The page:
$$\Psi(x)=\underset{y}{\mbox{argmin }}\big\{\tfrac{1}{2}\|Wy-x\|^{2}+\lambda\|y\|_{1}\big\}.$$
In the spirit of giving new names to old things, I dub this the Regression Machine (a better name would be the Sparse Coding Layer, but lets stick to this).

This layer behaves very differently from a regular deep learning layer and it might be worthwhile to consider what it does. $W$ is a set of weights, to be trained, and $\lambda$ is a parameter controlling how sparse the output is. Assuming a trained model, with sensible $W$, this layer is a sparse encoder. It takes $x$, its input and transforms it into its representation in structural primitives (the columns of $W$).

It is useful to think of a musical metaphor. The sound of a chord (our input $x$) is generated by a sparse superposition of sounds corresponding to a small number of notes (our sparse parameter $y$). Our layer takes this generative process and throws it in reverse, and attempts to, from the sound of a chord, to recover the individual notes.

If you have a background in engineering, these terms might be familiar to you in a different language. The generative process can be seen as the forward model,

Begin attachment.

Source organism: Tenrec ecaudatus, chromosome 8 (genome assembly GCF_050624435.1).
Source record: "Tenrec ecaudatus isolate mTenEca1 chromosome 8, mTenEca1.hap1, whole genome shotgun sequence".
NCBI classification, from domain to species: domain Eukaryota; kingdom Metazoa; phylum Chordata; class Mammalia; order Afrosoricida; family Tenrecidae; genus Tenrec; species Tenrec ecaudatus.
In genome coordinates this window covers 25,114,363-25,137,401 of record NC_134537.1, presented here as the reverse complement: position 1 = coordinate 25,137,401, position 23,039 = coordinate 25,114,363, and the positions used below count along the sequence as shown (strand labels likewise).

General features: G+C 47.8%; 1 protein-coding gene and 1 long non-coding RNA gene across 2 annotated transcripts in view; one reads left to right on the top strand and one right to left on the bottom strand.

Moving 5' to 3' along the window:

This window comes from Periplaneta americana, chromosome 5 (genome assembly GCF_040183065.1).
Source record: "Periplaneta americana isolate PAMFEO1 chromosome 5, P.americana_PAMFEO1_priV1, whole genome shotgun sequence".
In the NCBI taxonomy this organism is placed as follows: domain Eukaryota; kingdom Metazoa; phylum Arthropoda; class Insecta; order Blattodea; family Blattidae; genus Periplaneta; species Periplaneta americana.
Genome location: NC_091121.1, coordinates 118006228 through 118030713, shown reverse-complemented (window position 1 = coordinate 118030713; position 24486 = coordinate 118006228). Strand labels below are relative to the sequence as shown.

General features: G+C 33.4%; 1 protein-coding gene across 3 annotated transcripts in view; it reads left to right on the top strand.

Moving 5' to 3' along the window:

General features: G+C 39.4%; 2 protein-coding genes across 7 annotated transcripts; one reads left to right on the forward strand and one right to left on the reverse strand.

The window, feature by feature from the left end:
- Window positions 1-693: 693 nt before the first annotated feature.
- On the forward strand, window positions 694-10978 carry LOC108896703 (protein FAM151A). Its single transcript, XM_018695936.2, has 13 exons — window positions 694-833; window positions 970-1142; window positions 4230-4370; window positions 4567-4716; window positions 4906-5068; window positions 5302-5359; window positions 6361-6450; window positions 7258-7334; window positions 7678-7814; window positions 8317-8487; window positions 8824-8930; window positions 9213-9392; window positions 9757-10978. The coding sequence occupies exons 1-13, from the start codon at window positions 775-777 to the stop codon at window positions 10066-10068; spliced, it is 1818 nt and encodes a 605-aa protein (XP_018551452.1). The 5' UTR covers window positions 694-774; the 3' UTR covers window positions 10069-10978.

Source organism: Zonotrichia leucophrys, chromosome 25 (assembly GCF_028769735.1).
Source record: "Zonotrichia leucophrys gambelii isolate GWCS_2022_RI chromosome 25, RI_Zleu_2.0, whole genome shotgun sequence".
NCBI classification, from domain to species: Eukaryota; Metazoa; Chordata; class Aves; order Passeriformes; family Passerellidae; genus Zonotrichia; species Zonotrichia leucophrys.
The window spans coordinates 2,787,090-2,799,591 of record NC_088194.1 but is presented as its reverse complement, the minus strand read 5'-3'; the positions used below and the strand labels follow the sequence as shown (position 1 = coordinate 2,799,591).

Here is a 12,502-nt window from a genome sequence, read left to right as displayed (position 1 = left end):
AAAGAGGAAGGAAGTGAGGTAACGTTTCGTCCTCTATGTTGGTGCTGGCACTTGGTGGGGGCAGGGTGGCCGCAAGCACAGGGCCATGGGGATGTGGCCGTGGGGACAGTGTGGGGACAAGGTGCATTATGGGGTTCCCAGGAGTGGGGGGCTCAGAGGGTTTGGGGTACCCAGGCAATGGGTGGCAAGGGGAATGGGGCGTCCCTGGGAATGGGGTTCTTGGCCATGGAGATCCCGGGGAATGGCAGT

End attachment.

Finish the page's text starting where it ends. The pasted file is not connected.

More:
and the problem of recovering the notes from its output, the inverse problem

This layer is therefore, paradoxically, the opposite of a regular deep learning layer. But it is this lopsided layer which makes the most sense, as it truly takes data from input space into explanation space - a higher level of abstraction.

Gregor and LeCun observe that sparse coding exhibits the property of mutual inhibition. Though $W$ may contain numerous similar columns, generally only one among these will be chosen to represent the input. It's no surprise then that this is the mechanism proposed by Olshausen et al to represent the early stages of visual processing.

Despite its implicit definition, we can still take its (sub) gradient, $$ \begin{align*} \nabla\Phi(x)_{ij} & =\begin{cases} [(Z(W^{T}W)Z^{T})^{-1}ZW^{T}]_{ij} & y_{i}^{\star}\neq0\\ 0 & y_{i}=0 \end{cases}\\ \frac{\partial}{\partial W_{ij}}\Phi(x) & =\frac{\partial}{\partial W_{ij}}(Z(W^{T}W)Z^{T})^{-1}Z[W^{T}x-\lambda\mbox{sign}(y^{\star})]\\ Z & =\mbox{operator which removes rows $j$s for which $\Psi(x)_j = 0$} \end{align*}$$

Hence there is no technical roadblock in integrating this into a deep learning framework.

This leads to the troubling question - why isn't this kind of layer de-facto? The trouble with this layer is that it is expensive. Computing this layer requires the solution of a small optimization problem (on the order of the number of features in a datum). Measured in milliseconds, this may be cheap - the cost of solving this problem is on the order of solving a linear system. But it is still an order of magnitude more expensive than a simple matrix multiplication passed through a nonlinearity. Adding a single layer like this would potentially increase the cost of every training step a hundredfold.